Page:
Wednesday, August 19, 2015

The Ultimate 100X Posse Collection

Ah, the limited game. Super expensive records that go out of print before pre-orders have a chance to turn into regular orders. Of course, it's hard for people to complain when they wouldn't even pay $5 for a brand new 12" anyway. But man, there's been some great stuff released through this model. You know what was awesome? Freestyle Records' epic 100X Posse package in 2009.

At $125, it was priced to hurt, but the contents were pretty awesome. The main element is a double LP called Whom Shall I Fear? It's a weighty collection of their unreleased material from their early period of 1993-1995. Yeah, 100X has stuff dating back even before then; but this was right about the time they were the full-sized crew and recording in earnest, and its the time of their debut collective 12", "Beyond the Door" (1994). It's right after the Greg Osby stint, when they went back to their rawest, hardest material, free of having to water down their style for Blue Note. It's when they even drifted into horrorcore, most notably with the song called "Horrorcore."

But they dipped into horrorcore the way the Geto Boys did. They didn't really go out to jump into horror movie style lyrics on wax so much as just take the hardcore, violent imagery of street and gangster rap to such an extreme that it crossed the line. "Floozies, I butt-fuck 'em with the uzis. I'm showin' no pity, bitches, I'm cuttin' off ya fuckin' titties." That's what this LP sounds like, combined with LE Square's rugged and stripped down sound. Like I mentioned in an older 100X post, I liked their the blend of the more commercial-style production on their "Thug Bowl" single merged with 100X's street styles; but I wouldn't want most of their records to sound like that. I'd want 'em to sound like this. It's basically what you want if you're in the market for seriously hardcore rap. It's also from the early 90s, though, and back when these guys were still pretty young, so it does get dip into the corny and even childish if you pay strict attention to all the lyrics (i.e. that example I just cited). And there are the trite, pop culture references and punchlines that all early 90s rap is laden with ("disassemble niggas like Johnny 5"). But with those caveats, really, if you're a 90s head, this is exactly what you're fiending for.

One thing you'll notice, though, is that two of their most famous members - Poison Ladd and Beats In General - aren't on the album. That's because, though they're often listed as members of the group, and they were unquestionably affiliated (Are Em even produced a couple tracks on Another 1 4 U 2 NV), I don't think they were ever really members proper. They aren't on this album at all and they're not on any of the other 100X 12"s that came out over the years. They do feature, however, on the other record in this package: Early X.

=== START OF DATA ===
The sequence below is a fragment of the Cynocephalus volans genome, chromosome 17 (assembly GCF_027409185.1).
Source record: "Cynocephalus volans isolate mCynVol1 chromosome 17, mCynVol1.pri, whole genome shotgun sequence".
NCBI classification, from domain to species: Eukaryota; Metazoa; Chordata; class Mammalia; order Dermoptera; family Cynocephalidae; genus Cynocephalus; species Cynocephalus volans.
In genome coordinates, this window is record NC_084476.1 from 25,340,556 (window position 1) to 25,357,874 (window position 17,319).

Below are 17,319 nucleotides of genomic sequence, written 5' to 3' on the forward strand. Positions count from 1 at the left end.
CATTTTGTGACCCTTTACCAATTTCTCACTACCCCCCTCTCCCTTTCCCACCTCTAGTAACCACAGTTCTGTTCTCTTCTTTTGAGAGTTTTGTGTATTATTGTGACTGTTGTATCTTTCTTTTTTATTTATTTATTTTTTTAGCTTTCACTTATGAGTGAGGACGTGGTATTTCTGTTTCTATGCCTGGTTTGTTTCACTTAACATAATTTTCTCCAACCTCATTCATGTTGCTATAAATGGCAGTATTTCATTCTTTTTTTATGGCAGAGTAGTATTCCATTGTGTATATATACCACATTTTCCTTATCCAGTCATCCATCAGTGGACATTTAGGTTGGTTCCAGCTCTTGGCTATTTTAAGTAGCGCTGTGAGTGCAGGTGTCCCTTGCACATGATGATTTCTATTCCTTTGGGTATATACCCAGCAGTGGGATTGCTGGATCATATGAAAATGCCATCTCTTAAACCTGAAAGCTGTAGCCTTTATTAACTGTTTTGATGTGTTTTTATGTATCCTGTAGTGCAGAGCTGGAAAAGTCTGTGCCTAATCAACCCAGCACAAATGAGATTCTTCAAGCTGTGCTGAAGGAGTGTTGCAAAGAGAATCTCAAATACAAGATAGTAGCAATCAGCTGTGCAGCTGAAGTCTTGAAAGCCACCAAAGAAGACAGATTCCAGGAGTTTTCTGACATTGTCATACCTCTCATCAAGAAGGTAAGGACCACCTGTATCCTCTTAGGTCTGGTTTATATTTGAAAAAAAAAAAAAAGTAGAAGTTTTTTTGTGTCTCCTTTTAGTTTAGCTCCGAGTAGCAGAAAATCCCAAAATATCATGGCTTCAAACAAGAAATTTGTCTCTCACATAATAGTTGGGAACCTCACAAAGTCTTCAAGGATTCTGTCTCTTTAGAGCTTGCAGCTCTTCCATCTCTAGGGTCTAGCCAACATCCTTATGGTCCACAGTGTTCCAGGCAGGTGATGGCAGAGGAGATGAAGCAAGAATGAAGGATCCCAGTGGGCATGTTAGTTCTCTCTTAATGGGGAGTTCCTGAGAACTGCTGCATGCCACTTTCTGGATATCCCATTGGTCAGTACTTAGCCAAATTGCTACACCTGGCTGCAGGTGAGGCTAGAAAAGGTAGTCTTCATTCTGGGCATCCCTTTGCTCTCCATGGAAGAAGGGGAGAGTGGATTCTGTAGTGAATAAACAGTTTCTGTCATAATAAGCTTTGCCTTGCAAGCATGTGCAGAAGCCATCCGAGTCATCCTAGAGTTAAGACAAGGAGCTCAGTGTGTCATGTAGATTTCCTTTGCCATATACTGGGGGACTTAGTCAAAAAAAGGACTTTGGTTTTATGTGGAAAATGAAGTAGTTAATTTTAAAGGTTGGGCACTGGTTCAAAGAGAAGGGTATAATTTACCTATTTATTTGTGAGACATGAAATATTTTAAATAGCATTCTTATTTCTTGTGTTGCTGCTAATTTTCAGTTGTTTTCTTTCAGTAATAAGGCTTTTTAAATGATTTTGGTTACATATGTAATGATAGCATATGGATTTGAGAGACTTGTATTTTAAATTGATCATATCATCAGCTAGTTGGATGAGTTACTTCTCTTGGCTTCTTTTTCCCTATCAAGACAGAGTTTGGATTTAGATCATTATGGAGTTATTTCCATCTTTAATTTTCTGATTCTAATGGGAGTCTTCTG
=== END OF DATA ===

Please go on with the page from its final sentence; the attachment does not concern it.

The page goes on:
Early X is the crown jewel of this collection if you ask me. Like its title implies, it goes back even earlier than Whom Shall I Fear? to 1991, before 100X was fully formed. It features two tracks apiece by three groups that would pave the way to forming 100X, including Poison Ladd and Beats In General, Are Em (solo) and Bad Newz' earlier group Call Us Whatchu Want. This is more hype, classic late 80's sounding Another 1 4 U 2 NV-style material; I love it. Poison Ladd & BIG have a particularly politically incorrect jam called "Slanty Eyed Devil," which strongly echoes Ice Cube's "Black Korea" that came out the same year, with Poison adopting a very B-Real like affectation. Mind you, I'm not really pointing that out as a highlight. Calling the song "politically incorrect" was me being gentle. Despite its genuine message about rejecting outsiders who bring liquor and garbage into local communities (taken directly from Spike Lee's Do the Right Thing, which is sampled in the song's opening), it's still overtly racist. And lord knows one B-Real is enough. But damn if the production doesn't make it sound hot regardless.

But the surprising break-out stars are C.U.W.W., whose two songs are fantastic. Hype production with big samples, like the best records DWG have released.  And they sound perfect over it, in the vein of a faster UBC. I could honestly just put their two cuts on repeat all day.

And that's all the wax in that package: the double LP in a picture cover and the single EP in a sticker cover. But there was one more thing: a mix-CD simply called Rare & Unreleased 1992-1996, mixed by DJ Nickybutters. He does a fine job and I'm not knocking his mixing skills, but I sure wish this was a proper compilation without all the material blended together, because there's some great songs on here that are still unavailable in their complete form. It brings in some of their rare 12" material, like three tracks from their "Beyond the Door" 12" and eight tracks from Whom Shall I Fear?, the latter of which is stupidly redundant. But there's still a bunch of strong stuff you can't hear anywhere else, full songs and freestyle "Commercials." The Roots even make a couple of appearances.

For years, this was still available on Freestyle Records' website, but in the last couple years it unfortunately went offline. But you can still buy this set from them directly through discogs, at the reduced price of $100 even. Practically free, right? Ha ha It is a pretty great set, though.

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